Classic Adventure Gaming | In Depth Look

Classic Adventure Gaming | In Depth Look

Can a 20 year old Star Trek game contain the secrets to a fantastic Action Adventure game for anyone? Well I think so, and in this episode I\’ll attempt to make my case!

Why I think Star Trek the 25th Anniversary has the key ingredients to a great game!

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Instead of a game in which you simply rehash events that have been modified into a playable format, Star Trek: 25th Anniversary presents you with all new scenarios that run in the same vein as the original television series.

Although the game graphics are clearly unspectacular by today\’s standard, they serve their purpose well. They were able to bring scenes to life that the TV shows budget, would never have allowed for.

Not afraid to have a more advanced look.

Fans got to see well known locations re-imagined, or in one mission, all beat up!

The digitized voices are available only on the Enhanced CD-ROM version. Playing the CD-ROM version is like acting out as an episode of Star Trek.

The Floppy disk version of the game was too limited on space for the voices.

Voice overs, multiple choice, often funny

**A real challenge*
NO hand holding, you have to look up facts, use tools in the scene. Find them your self.

First scene is a battle, no tutorial. Later in the game there are rather clever things you have to pick up on, to solve locks and puzzles. (This was pre-Google too).

Many missions had a sub-game wherein the player would figure out how to get the redshirt killed, although this would diminish their rating at the end of the mission.

The use of your crew is a key game play element. Turning them from token tagalongs, to full fledged helpers. And they act/help in the way you expect for their character.

Adorable copy protection
As a holdover from the Floppy Disk version, the CD-ROM version retains the copy protection in the form of a star chart inside the instruction manual. This chart must be used in order to choose the correct destination star system for each mission. This is a simple but effective copy protection scheme that fits well into the context of the game, unlike the traditional but tiresome \”find the fifth word on the third page\” routine.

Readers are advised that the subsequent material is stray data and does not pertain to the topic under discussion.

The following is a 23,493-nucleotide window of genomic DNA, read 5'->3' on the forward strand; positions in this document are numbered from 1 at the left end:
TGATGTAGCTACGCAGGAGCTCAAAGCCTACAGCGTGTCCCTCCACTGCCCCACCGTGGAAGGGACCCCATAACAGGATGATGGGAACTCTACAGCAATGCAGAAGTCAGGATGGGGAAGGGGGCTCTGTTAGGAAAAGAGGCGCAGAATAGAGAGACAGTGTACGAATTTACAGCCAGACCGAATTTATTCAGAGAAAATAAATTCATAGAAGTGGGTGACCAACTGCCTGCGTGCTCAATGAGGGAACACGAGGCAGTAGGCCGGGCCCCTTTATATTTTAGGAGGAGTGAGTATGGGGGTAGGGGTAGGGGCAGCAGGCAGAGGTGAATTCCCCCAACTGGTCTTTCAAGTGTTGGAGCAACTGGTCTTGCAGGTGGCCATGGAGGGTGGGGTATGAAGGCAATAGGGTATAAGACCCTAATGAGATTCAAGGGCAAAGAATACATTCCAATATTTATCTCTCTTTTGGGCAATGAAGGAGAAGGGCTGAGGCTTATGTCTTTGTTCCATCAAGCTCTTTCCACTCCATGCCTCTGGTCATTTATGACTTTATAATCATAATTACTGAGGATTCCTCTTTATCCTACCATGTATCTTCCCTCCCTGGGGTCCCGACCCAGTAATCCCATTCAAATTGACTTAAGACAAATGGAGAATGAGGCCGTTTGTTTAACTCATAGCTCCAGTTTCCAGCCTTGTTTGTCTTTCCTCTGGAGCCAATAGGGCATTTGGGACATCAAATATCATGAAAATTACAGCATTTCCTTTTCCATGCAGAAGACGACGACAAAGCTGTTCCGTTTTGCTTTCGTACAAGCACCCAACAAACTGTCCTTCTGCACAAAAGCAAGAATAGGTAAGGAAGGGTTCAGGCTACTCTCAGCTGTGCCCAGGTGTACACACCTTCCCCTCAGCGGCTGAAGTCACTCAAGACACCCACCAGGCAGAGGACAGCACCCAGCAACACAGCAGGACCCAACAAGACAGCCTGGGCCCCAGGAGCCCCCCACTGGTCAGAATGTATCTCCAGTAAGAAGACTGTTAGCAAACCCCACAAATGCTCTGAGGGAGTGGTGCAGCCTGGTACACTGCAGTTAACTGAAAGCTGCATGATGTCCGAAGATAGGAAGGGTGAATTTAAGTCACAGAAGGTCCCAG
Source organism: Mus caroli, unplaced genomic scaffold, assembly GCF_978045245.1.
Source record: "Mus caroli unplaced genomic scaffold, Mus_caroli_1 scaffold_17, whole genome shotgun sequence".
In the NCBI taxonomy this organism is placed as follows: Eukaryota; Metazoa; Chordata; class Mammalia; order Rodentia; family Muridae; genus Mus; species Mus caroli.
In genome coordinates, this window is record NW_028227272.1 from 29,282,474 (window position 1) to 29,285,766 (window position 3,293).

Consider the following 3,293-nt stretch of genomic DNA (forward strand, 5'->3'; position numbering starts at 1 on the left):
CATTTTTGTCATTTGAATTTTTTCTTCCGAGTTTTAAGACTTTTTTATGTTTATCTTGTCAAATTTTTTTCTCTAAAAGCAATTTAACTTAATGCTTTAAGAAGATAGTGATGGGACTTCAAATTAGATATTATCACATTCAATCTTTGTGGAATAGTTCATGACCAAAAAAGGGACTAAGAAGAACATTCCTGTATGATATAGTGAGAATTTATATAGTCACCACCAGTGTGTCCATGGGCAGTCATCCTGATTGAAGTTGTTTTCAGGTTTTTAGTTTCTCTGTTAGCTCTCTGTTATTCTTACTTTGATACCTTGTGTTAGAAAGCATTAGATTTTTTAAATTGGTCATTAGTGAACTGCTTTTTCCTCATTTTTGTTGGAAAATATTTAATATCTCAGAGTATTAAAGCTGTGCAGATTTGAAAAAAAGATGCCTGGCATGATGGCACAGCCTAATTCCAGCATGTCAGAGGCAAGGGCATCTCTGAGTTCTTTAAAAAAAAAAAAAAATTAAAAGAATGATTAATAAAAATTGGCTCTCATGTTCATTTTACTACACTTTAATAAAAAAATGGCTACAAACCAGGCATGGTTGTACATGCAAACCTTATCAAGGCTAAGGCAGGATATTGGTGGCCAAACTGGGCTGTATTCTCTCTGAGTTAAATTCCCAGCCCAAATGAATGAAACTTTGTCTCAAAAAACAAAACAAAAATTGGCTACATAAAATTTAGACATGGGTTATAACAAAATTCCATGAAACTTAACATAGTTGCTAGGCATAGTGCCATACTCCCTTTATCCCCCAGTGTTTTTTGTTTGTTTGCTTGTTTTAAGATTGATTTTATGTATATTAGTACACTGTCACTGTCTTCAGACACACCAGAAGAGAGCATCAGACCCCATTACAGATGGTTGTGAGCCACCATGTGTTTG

Copy protection via the manual / sector map

The game contains a copy-protection system that asks the player to consult the game\’s manual to find out what star system to warp to on the navigation map. Warping to the wrong system sends the player into either Klingon or Romulan neutral zones, and initiates an extremely difficult battle that often ends in the destruction of the Enterprise.

The lost 4th Season

When the writers wrote this game, they viewed it as the never aired 4th season. And wanted it to feature stories and characters that would have been in that season.

Combined with the voice overs, this gives the game a nearly episodic feel to it. And sucks in the player.

This game manages to cross blur the lines between game and dramatic entertainment. Much how TOR does for me now.

Final Notes:

  • One of DeForest Kelley\’s last roles
  • When a closeup of Harry Mudd is displayed on Enterprise\’s viewscreen, his facial features are obscured by shadows. This is because Paramount required that when likenesses of real actors or actresses were used in the game, the approval of the actor or actress in question was needed. However, Roger C. Carmel, who played Mudd originally, had passed away by the time the game was made. This problem was only noted near the end of development, and negotiating a solution with Paramount would have delayed the release. Therefore the decision was made not to actually show Mudd\’s face clearly.


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